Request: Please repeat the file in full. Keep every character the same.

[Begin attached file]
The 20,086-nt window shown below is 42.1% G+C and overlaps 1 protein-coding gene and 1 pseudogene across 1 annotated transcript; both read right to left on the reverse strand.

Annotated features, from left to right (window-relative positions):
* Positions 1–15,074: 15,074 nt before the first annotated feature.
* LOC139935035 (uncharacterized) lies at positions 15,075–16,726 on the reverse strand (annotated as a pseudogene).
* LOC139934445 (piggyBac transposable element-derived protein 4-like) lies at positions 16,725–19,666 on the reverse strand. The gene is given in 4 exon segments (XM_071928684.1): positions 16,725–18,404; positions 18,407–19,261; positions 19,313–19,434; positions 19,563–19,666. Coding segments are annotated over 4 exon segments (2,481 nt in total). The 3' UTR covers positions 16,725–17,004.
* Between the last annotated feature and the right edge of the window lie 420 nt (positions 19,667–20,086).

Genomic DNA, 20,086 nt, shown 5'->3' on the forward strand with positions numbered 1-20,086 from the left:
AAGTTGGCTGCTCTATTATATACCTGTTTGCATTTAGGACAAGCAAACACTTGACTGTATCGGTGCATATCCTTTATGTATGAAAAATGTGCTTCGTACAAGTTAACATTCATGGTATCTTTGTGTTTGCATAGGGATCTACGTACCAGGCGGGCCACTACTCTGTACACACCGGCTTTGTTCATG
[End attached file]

The 20,086-nt window shown below is 42.1% G+C and overlaps 1 protein-coding gene and 1 pseudogene across 1 annotated transcript; both read right to left on the reverse strand.

Annotated features, from left to right (window-relative positions):
* Positions 1–15,074: 15,074 nt before the first annotated feature.
* LOC139935035 (uncharacterized) lies at positions 15,075–16,726 on the reverse strand (annotated as a pseudogene).
* LOC139934445 (piggyBac transposable element-derived protein 4-like) lies at positions 16,725–19,666 on the reverse strand. The gene is given in 4 exon segments (XM_071928684.1): positions 16,725–18,404; positions 18,407–19,261; positions 19,313–19,434; positions 19,563–19,666. Coding segments are annotated over 4 exon segments (2,481 nt in total). The 3' UTR covers positions 16,725–17,004.
* Between the last annotated feature and the right edge of the window lie 420 nt (positions 19,667–20,086).

Genomic DNA, 20,086 nt, shown 5'->3' on the forward strand with positions numbered 1-20,086 from the left:
AAGTTGGCTGCTCTATTATATACCTGTTTGCATTTAGGACAAGCAAACACTTGACTGTATCGGTGCATATCCTTTATGTATGAAAAATGTGCTTCGTACAAGTTAACATTCATGGTATCTTTGTGTTTGCATAGGGATCTACGTACCAGGCGGGCCACTACTCTGTACACACCGGCTTTGTTCATG